How the Motorcycle Accident Happened
July 26, 2020, was a bright, beautiful Sunday. Our client Zeek celebrated it with a motorcycle ride. Despite the heat, he put on a helmet, protective jacket, and gloves, then set out.
Around 12:45 p.m., Zeek came up Union Street in Spartanburg when a company driver in an SUV coming from the opposite direction suddenly veered left and slammed directly into him.
How hard will a company fight you if their driver causes an accident? This hard. Before I got hired, the company already had a lawyer from a high-powered firm. As Zeek suffered in the intensive care unit, the company hired an expert crash reconstructionist to prove it wasn't at fault.
Once I found this out, I hired an expert of our own. After he investigated the scene and downloaded "black box" data from the company vehicle, he met with the company's expert. The company's expert revealed the company was at fault, which our investigation confirmed.
The real fight would be over how much they should pay. When an insurance company has a lot to lose, they fight even harder. I got to work proving our case.
Zeek's Massive Injuries
The damage from the motorcycle accident was horrific. Zeek's worst injuries included:
- Peroneal nerve palsies, causing permanent foot drop in both feet. That means his feet drag when he walks because he can't pick them up. The nerve damage causes foot numbness and significant ankle weakness.
- Right fibula (small lower leg bone) compound fracture, meaning the bone pops out of the skin.
- Right popliteal artery severed. That's the major artery behind the knee.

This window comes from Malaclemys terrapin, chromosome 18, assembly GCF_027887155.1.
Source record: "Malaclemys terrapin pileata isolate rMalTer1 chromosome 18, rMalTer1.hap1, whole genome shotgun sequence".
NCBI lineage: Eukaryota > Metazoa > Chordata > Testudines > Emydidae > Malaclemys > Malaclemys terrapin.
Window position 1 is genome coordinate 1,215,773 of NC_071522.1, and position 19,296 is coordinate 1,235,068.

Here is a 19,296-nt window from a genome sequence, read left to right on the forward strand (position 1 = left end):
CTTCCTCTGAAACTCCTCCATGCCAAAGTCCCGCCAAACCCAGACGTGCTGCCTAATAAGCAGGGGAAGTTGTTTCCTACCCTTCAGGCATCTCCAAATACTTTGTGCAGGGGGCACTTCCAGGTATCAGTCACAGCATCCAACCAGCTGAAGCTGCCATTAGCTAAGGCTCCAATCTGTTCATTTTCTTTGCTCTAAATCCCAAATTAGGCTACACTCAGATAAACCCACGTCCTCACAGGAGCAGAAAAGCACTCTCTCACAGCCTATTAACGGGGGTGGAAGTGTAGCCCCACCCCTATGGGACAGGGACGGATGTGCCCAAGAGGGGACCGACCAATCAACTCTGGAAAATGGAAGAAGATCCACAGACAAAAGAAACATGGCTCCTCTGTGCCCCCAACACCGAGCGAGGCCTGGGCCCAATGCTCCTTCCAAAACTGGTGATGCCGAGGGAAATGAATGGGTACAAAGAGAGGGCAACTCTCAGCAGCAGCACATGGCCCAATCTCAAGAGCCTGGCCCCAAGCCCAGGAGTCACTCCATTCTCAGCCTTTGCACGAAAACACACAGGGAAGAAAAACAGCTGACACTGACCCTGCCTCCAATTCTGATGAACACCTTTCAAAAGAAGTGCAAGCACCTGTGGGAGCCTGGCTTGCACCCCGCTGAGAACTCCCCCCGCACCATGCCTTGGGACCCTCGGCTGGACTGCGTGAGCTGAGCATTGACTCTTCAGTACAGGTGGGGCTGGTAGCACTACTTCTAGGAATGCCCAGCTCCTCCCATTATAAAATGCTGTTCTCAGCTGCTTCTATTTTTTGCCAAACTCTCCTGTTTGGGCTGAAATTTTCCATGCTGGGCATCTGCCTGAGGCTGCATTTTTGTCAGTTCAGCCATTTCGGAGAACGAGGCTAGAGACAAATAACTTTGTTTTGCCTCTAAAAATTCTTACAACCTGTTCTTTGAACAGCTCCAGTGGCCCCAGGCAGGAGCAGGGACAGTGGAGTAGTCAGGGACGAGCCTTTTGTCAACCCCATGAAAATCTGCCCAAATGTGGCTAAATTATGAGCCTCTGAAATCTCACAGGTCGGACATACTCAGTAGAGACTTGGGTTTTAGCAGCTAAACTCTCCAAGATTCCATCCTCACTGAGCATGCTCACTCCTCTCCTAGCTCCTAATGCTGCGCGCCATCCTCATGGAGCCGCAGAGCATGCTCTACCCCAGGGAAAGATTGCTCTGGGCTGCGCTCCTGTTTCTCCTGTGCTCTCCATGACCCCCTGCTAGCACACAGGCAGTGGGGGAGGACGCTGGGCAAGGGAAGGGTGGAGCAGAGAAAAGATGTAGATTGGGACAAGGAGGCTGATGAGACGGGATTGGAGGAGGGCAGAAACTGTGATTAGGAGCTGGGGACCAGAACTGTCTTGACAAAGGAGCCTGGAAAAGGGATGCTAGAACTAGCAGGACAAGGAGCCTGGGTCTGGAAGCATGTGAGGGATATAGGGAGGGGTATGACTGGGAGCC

- Right knee fracture
- Left wrist fracture of both arm bones, shattering the joint and disfiguring the wrist. His surgeon describes it as "unusually severe." Zeek lost most of his ability to lift his palm up and has arthritis. He likely requires "salvage procedures" such as partial or total wrist fusion.
- Left hip dislocated, with broken socket and ball. The top of the fibula broke off.
- Broken L2 spinal vertebra
- Lacerated liver
Multiple Operations Required After Motorcycle Accident
Zeek required eight surgeries, including:
- Emergency operation on his right leg. To combat extreme swelling and pressure, surgeons performed a drastic four-compartment fasciotomy, cutting his leg open on both sides and leaving it open. Eventually, they stapled it shut. But he required a "wound vac" to suck blood and pus out. This caused inhuman agony for months.
- To save the leg, they grafted a vessel from his groin to repair the popliteal artery.
- Repair of broken, dislocated left hip.
- Left wrist operation his surgeon describes as "unusually extensive." He later required a second one to remove the metal plate installed in the first one.
- Right leg skin grafts to seal post-fasciotomy wounds in the right leg.
Zeek was at Spartanburg Regional for a week. Part of that included ICU. He spent 16 days in a rehab hospital.
For months after, he endured a steady stream of home health care, orthopedic/vascular surgery/plastic surgery follow-ups, psychological counseling, physical therapy, and neurology and pain management.
His medical bills totaled $457,692.34.
An Active Life Ground to a Halt
After he got out of the hospital, Zeek was bedridden for four months. Luckily, he is blessed with a supportive family in town. Zeek and his two young children moved in with his brother, whose front room became Zeek's life for four solid months. I remember when he moved back into his home at the end of 2020. It was a big day.
Zeek couldn't walk without a wheelchair or walker for five months. After that, he needed ankle braces and boots to prevent foot drop and falls.
His Work Life as He Knows It Is Over
Zeek couldn't work for over a year and a half. Before the motorcycle crash, he was a warehouse supervisor. He couldn't do that anymore. His optimistic spirit opened the door to a limited role in a prior job: roofing. A compassionate roofing company made him a supervisor who instructed workers from the ground. Unfortunately, hot weather caused his injuries to flare, so he had to leave that job.